11 Questions with the Cast of The Suit – Rikki Henry

Rikki Henry is the assistant director of and appears onstage in The Suit.

What is your favourite play (either seen, read or worked on)?

Today it’s Uncle Vanya, tomorrow it’s probably Titus Andronicus, day after who knows.

What is your favourite midnight snack?

Ice cream. Rum with a bit of raisin.

What is your favourite word?

Amapotchefstroom. It’s in The Suit.

Proudest moment?

Learning to play a bit of Maid With The Flaxen Hair.

Favourite city?

London.

If days were 28 hours long, what would you do with the 4 extra hours?

Watch French cinema, it’s all I seem to be doing at the moment.

If you could be in a room full of any one thing, what would it be?

Man Ray originals.

Dogs or cats?

Dogs that look like cats. Not Chihuahuas.

What is your favourite song?

At the moment, Cinematic Orchestra: To Build a Home.

If you could have been born in any era, which would it be and why?

The 60s.

If you could have any one supernatural power (flying, being invisible), which would you choose and why?

Telepathy. I have plans of world domination.

The Suit must close on 16 June. Book your tickets here.

Can Themba and The Suit

1955 Sophiatown
Photo courtesy of Jurgen Schadeberg
www.jurgenschadeberg.com

“Realism can be star-scattering, even if you have lived your whole unthinking life in reality. Especially in Sophiatown these days, where it can come with the sudden crash of a flying brick on the back of your head.”

Can Themba, Requiem for Sophiatown

Johannesburg in the 1950s. Against a backdrop of segregation, lawlessness, poverty, violence and racism stood Sophiatown. Surging with creativity, resourcefulness and crime, Sophiatown was a legendary black cultural hub that gave birth to some of South Africa’s most influential writers, musicians, politicians and artists – including Can Themba. It is the township in which Themba wrote his best work and in which The Suit is set.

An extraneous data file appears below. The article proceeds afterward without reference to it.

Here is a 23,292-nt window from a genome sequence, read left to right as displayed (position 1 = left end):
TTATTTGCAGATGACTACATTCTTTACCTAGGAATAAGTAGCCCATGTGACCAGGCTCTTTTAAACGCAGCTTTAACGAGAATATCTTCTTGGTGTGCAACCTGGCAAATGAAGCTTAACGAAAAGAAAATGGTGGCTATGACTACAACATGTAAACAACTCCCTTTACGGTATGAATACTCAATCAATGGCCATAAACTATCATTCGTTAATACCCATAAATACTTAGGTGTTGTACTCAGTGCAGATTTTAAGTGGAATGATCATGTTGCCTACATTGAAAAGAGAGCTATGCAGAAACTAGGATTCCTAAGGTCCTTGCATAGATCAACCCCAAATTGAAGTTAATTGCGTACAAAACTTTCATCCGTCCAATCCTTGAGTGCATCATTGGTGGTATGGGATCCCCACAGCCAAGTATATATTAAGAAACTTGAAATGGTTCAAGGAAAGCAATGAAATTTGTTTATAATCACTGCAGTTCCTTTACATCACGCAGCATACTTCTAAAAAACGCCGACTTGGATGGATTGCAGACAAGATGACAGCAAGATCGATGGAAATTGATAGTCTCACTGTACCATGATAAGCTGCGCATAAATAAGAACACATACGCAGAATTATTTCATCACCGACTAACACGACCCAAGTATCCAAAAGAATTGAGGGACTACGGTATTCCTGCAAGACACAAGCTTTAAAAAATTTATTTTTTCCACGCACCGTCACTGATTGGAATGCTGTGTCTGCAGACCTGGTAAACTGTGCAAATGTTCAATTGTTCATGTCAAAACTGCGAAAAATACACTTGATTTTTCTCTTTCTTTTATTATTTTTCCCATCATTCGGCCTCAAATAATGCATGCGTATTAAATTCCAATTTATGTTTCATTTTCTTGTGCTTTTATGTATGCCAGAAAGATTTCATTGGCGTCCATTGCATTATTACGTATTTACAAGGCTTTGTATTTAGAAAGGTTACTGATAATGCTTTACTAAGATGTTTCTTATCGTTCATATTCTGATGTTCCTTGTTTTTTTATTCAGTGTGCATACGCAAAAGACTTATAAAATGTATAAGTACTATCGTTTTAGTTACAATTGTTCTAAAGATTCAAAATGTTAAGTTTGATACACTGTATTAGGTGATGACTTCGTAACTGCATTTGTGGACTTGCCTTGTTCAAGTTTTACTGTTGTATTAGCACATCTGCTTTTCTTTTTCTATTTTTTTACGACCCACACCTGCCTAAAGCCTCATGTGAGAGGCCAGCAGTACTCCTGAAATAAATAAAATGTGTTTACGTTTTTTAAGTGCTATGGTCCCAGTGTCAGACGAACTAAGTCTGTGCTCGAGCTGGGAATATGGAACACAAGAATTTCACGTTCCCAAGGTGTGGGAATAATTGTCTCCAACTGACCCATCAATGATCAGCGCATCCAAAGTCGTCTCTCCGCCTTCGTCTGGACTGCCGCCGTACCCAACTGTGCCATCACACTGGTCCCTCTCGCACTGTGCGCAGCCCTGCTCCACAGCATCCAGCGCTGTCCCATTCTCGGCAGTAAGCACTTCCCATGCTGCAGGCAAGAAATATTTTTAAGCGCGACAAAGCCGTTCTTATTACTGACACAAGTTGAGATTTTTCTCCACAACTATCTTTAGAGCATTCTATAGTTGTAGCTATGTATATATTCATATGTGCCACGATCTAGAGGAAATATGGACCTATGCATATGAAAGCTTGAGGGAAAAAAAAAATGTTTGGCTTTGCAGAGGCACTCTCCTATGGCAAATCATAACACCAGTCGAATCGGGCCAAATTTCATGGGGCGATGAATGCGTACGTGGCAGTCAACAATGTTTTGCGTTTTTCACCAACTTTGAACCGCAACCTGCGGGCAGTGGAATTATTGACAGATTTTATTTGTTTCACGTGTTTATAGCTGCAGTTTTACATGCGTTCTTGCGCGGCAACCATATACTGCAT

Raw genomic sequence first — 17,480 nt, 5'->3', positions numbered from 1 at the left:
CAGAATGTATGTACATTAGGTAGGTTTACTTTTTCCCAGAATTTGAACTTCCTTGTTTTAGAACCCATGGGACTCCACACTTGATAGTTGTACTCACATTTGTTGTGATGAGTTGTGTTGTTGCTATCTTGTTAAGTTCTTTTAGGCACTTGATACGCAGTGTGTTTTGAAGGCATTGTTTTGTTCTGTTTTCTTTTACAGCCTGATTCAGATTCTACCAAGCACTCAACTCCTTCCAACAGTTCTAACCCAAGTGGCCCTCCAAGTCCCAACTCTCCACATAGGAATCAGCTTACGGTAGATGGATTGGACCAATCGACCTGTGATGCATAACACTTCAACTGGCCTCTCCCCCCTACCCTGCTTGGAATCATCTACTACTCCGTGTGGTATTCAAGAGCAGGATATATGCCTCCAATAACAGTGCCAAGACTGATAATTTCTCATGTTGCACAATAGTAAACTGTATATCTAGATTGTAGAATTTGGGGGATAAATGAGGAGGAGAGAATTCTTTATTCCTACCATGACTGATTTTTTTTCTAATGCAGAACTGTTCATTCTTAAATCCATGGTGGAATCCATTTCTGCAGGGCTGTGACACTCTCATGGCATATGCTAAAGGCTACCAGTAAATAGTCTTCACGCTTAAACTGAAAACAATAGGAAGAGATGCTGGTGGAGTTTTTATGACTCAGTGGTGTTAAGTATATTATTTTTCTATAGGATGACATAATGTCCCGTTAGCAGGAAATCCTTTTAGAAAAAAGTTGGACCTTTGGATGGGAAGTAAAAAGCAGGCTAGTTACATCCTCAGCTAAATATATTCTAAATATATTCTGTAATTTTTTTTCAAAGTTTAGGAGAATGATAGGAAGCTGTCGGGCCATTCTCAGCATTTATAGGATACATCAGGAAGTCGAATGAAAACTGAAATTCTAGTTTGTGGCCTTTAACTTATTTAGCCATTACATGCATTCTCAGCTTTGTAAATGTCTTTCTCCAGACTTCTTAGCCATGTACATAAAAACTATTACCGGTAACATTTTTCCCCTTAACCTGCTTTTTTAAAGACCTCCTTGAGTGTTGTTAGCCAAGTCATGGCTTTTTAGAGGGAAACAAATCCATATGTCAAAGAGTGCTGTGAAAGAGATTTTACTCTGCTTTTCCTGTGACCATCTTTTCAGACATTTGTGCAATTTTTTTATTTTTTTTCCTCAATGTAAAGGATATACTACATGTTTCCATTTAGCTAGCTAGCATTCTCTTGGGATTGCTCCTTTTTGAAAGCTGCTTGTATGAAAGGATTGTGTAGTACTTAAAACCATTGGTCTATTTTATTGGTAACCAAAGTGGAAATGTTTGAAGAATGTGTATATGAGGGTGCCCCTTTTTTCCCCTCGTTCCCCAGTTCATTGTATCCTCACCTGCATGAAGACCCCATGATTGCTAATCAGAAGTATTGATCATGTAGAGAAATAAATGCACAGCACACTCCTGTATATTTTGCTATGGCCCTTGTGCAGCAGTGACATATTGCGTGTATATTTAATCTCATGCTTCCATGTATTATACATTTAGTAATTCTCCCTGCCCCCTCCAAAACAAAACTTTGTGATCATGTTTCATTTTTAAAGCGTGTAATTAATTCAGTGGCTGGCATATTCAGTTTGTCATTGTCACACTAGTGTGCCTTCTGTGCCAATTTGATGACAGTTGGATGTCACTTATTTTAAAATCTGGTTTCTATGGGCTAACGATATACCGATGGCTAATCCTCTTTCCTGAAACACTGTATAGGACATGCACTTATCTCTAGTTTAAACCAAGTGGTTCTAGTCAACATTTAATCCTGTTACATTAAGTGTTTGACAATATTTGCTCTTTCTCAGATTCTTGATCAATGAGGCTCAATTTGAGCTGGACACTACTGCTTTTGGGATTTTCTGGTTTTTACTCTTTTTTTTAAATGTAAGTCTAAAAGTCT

The cultural renaissance of Sophiatown during the 1950s has been compared to that of Harlem in the 1920s. It was a place of contradiction; a heady mix of liquor and literature, drugs and journalism, music and murder, embodying both the best and the worst of South African culture. Themba was the product of a cultural renaissance and, at the same time, an atrocious abuse of human rights.

Born in 1928 near Pretoria, Can Themba gained an English degree and a teaching diploma. After moving to Sophiatown and winning a short story competition, Drum became Themba’s second family. The world-famous crusading black magazine of the fifties, Drum was a record of naivety, optimism, frustration, defiance, courage, dancing, drink, jazz, gangsters, exile and death. A way to vent frustrations and to celebrate successes, Drum changed the language with which black people were represented and ushered in a new era of South African literature.

Steeped in this culture Themba was dubbed ‘the shebeen intellectual’. The South African equivalent of an American speakeasy, the shebeens were central to Sophiatown’s existence – illegal drinking holes where the urban black community came to laugh, cry, swap stories, listen to music and drink. This, by all accounts, Can Themba did rather too well. Themba’s most frequented shebeen, where he was free to speak his mind about South African politics, became known as the House of Truth.

The government were fully aware of Sophiatown’s powerful influence. During the 1960s the township was destroyed and its inhabitants relocated. Themba fled to Swaziland and became increasingly isolated. The South African government claimed that his works were communist and they were outlawed. His alcohol-related death soon followed, likened by many friends to a slow suicide.

An alcoholic and an intellectual, Themba embodied the paradoxes of Sophiatown. He wrote at an intensely political time, but his work was rarely politically intense. As Themba wrote, the magic of Sophiatown was that: “It is different and itself. You don’t just find your place here, you make it and you find yourself.”

The Suit runs until 16 June.  Tickets available at youngvic.org.